At the completion of this chapter, the reader will be able to:
Understand the principles and considerations of a comprehensive examination.
List the components involved in the continuum of care.
Take a complete history.
Explain the importance of the systems review.
List the components of the tests and measures portion of the examination.
Understand the value of a complete observation of the patient and the information that can be gleaned from such an assessment.
Describe the differences between a traditional examination and a postsurgical examination.
Explain the differences between the examination and the evaluation.
Explain how to determine whether a technique is clinically useful.
Outline the components of clinical documentation.
Patient/client management comprises five elements:1
Examination of the patient
Evaluation of the data and the identification of problems
Determination of the diagnosis
Determination of the prognosis and the plan of care (POC)
Implementation of the POC (intervention)
The examination process involves a complex relationship between the clinician and the patient. The aims of the examination process are to provide an efficient and effective exchange and to develop a rapport between the clinician and the patient. The success of this interaction involves a myriad of factors. Successful clinicians are those who demonstrate effective communication, sound clinical reasoning, critical judgment, creative decision making, and competence.
The primary responsibility of a clinician is to make decisions in the best interest of the patient. Although the approach to the examination should vary with each patient, and from condition to condition, there are several fundamental components to the examination process. The principles outlined in this chapter, and integrated throughout this text, are based on the views of a number of experts,2–12 as well as principles I have learned, and used, over the years.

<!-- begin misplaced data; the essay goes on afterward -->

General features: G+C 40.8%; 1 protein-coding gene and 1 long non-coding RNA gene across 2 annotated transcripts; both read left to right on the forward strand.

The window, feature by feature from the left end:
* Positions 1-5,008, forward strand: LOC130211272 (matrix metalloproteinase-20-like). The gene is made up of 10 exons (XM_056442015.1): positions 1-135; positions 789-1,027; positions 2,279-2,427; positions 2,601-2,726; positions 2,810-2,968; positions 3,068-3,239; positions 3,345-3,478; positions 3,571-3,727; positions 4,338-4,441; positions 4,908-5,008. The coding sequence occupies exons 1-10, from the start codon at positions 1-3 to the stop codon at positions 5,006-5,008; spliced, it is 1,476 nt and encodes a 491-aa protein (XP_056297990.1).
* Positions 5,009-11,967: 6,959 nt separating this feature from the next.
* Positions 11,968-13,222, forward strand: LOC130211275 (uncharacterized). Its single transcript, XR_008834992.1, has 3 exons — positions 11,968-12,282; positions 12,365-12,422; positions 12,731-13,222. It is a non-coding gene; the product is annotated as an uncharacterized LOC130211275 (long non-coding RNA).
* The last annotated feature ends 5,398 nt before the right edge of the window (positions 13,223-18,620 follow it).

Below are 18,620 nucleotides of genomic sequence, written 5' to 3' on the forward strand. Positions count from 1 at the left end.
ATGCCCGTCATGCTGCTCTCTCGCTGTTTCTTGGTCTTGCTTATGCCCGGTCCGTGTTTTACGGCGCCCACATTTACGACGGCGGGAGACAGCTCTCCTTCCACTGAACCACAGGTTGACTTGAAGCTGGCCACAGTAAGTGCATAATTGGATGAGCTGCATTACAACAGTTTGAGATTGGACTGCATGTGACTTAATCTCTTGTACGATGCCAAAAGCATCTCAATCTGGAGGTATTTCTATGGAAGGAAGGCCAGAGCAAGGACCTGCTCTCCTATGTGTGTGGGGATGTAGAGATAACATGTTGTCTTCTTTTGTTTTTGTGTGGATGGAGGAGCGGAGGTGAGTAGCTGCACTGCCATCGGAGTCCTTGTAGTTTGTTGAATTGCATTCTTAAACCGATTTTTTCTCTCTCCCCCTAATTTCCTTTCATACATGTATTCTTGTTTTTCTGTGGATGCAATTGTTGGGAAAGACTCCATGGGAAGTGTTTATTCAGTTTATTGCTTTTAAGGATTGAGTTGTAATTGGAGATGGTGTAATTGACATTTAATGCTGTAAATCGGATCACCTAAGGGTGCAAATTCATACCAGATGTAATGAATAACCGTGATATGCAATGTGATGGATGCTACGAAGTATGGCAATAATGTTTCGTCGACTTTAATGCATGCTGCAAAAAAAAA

All clinicians should commit to be lifelong students of their profession and should strive toward a process of continual self-education. Part of this process involves the utilization of the expertise of more experienced clinicians. This necessitates that the early years of practice are spent in an environment in which the novice is surrounded by a staff of varying levels of clinical and life experiences, both of which can serve as valuable resources. The clinician can also improve by investing time in reading relevant material, attending continuing education courses, completing home study courses, watching videos specializing in techniques, and observing exceptional clinicians. Exceptional clinicians are those who demonstrate excellent technical skills, combined with excellent people skills.
From the patient's point of view, there is no substitute for interest, acceptance, and especially empathy on the part of the clinician.13
Finally, one must also never forget that the patient can serve as the most valuable resource. Each interaction with a patient is an opportunity to increase knowledge, skill, and understanding. Integral to this relationship is patient ...